Jane Stillwell continues to pursue her travels in a motorized wheelchair despite the challenges that she has faced in the past. Being from Canada where there is no set standard for accessible parking, Jane has noticed some ways that we are still behind in regard to having a universal model for accessibility. For example, she mentioned how sometimes the accessibility parking spots are so big that when other people park by them, they go beyond the line. What the definition of ‘accessibility’ is for someone like Jane can vary among individuals given that there are multiple different types of wheelchairs that also have their own subsets of variations for each.
When Jane visited her friends when they lived in New Jersey she had to take her chair with her through customs and disconnect the batteries. At one point, while she was in customs, the pilot announced a “mechanical issue” that was actually an issue of lifting Jane’s chair onto the plane. Additionally, her luggage had been lost.
She also mentioned having been on a number of cruises and found them, for the most part, very accessible, especially the ships themselves. Some of the ports she visited were a challenge but she expected that and could plan accordingly. She said that New York City was very accessible.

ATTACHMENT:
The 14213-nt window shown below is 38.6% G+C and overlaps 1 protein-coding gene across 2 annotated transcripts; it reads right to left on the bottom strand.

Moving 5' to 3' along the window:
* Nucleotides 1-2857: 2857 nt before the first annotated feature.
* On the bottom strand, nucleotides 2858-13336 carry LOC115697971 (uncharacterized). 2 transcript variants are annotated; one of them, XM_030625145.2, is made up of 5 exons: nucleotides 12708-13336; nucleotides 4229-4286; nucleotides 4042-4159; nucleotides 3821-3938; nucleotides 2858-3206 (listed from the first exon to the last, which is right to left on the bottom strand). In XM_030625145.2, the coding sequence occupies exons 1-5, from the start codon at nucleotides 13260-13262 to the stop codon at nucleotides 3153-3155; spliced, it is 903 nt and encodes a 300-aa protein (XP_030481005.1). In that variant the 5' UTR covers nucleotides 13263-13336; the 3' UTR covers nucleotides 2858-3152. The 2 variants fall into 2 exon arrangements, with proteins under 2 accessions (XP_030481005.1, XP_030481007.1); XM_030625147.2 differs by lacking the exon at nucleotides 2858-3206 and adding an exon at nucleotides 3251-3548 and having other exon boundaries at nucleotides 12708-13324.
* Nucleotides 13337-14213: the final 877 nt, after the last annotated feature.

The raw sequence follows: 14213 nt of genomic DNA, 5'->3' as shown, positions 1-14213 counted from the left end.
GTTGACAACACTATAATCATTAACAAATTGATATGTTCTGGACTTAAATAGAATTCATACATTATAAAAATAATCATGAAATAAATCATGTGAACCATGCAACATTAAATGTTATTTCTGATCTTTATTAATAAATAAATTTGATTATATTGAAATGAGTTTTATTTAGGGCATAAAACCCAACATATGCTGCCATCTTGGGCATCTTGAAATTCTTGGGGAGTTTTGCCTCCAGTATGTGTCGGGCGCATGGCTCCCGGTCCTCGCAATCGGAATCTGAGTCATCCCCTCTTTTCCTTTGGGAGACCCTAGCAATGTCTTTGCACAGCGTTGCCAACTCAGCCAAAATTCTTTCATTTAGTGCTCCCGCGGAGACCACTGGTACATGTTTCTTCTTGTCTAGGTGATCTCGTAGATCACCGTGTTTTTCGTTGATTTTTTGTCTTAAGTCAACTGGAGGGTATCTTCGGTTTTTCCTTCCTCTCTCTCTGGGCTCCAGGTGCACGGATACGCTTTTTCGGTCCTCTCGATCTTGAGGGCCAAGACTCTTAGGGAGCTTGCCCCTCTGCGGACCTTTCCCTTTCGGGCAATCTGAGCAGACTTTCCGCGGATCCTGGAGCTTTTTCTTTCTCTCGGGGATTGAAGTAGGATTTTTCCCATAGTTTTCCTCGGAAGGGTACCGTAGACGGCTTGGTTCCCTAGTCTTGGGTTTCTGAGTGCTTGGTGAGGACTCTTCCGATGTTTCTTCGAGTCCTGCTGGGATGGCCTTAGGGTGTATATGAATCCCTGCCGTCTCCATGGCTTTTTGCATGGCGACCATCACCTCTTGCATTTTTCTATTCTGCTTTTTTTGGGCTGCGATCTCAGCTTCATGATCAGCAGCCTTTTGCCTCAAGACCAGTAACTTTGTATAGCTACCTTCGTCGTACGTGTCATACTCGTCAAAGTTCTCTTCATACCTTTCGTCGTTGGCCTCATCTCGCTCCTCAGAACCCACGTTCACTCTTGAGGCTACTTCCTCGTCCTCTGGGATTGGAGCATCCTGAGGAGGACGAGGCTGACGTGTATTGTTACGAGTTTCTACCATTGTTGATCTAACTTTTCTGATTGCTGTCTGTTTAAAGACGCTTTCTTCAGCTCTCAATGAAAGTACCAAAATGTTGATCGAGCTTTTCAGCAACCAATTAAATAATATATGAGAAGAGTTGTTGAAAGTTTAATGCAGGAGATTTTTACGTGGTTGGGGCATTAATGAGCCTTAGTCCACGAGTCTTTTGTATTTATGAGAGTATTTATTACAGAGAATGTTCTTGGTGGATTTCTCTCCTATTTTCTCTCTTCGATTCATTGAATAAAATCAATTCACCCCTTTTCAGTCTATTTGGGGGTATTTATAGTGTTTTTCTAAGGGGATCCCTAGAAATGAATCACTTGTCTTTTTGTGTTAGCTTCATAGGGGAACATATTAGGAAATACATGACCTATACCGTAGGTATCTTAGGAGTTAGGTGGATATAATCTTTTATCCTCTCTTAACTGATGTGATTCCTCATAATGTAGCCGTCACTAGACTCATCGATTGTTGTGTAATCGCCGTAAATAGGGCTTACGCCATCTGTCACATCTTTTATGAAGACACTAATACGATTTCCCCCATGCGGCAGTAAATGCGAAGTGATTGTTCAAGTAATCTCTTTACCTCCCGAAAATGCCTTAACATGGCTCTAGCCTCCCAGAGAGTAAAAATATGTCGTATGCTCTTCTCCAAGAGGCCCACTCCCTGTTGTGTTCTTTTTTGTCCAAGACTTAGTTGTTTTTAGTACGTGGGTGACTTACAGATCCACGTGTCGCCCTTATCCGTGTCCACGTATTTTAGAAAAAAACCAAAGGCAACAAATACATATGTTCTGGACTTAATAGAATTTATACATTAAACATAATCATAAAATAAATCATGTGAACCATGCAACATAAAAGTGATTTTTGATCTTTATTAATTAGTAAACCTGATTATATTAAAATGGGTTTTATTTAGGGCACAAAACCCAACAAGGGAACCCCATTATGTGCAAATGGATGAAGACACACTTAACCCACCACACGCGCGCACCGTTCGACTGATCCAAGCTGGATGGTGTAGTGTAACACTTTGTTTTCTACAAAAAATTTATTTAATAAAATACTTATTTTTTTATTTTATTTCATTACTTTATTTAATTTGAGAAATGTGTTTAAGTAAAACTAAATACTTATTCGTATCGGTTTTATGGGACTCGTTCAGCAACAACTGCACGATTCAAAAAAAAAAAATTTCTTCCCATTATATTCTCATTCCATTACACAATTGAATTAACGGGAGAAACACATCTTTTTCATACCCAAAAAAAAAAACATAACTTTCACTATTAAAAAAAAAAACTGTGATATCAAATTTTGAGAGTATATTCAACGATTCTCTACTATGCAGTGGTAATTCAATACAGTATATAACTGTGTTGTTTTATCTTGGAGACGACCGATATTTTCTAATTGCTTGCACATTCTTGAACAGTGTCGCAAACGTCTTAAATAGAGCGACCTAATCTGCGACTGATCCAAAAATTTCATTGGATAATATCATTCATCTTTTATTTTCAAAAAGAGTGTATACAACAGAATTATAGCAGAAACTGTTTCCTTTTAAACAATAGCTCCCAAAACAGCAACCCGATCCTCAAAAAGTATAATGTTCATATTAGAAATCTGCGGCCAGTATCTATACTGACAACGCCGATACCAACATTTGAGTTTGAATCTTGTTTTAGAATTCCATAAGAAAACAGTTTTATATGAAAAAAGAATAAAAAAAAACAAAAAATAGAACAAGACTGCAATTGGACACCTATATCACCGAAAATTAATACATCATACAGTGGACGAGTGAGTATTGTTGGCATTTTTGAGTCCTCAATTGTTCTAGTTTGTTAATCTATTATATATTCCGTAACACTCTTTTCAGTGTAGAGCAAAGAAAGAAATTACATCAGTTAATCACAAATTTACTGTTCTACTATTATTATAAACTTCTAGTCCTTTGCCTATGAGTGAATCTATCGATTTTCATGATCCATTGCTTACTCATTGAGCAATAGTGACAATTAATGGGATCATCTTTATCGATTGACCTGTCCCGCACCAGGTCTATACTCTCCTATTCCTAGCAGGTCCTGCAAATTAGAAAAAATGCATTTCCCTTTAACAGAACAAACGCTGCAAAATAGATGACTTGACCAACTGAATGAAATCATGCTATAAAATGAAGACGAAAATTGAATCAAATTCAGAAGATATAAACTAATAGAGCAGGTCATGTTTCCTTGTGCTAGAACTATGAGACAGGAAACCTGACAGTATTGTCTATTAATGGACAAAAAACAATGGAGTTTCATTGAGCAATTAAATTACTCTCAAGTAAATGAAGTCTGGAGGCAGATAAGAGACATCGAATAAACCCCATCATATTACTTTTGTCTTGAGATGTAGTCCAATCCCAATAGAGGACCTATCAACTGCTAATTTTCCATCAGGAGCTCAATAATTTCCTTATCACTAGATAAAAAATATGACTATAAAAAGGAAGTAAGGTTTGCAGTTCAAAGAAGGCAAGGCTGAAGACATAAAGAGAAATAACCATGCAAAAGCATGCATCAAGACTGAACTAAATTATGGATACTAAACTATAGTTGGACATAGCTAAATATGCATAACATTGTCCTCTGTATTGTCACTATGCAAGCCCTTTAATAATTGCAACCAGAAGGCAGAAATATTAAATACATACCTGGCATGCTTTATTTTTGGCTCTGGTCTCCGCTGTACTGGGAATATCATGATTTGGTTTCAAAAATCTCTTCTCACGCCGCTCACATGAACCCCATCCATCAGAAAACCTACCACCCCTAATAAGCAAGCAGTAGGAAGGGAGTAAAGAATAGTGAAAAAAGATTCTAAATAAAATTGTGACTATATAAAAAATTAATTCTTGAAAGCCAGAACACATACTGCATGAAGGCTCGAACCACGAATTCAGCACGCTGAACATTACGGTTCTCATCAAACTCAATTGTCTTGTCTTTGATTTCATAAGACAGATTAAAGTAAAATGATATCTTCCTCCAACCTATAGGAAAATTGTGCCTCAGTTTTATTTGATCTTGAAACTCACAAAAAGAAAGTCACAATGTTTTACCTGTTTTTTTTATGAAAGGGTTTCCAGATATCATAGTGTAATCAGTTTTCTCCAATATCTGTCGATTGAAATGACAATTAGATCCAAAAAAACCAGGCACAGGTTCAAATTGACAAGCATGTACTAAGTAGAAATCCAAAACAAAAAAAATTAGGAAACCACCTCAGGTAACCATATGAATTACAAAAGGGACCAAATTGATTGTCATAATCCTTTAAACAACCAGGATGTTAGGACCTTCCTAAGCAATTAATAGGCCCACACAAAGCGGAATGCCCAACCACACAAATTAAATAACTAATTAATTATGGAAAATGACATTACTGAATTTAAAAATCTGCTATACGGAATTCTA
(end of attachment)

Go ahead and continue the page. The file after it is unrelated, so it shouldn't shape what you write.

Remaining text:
A couple of places Jane has visited that were “surprisingly not high on the accessibility spectrum” were Miami because of its lack of accessible taxis. London, and England in general, were a bit of a problem too. “We only found one station that had an elevator all the rest either had stairs or escalators. Hotels and public washrooms were also an issue. I found a lot of the reasonably priced hotels did not have elevators and public washrooms were locked.” Jane explained that you could get a universal key for the washrooms but you had to be a resident to obtain one, “mind you this happened quite a few years ago so things could have improved since then.”
Jane has a great passion for travel and continues to seek adventure despite the continued challenges that she faces in cities and at airports.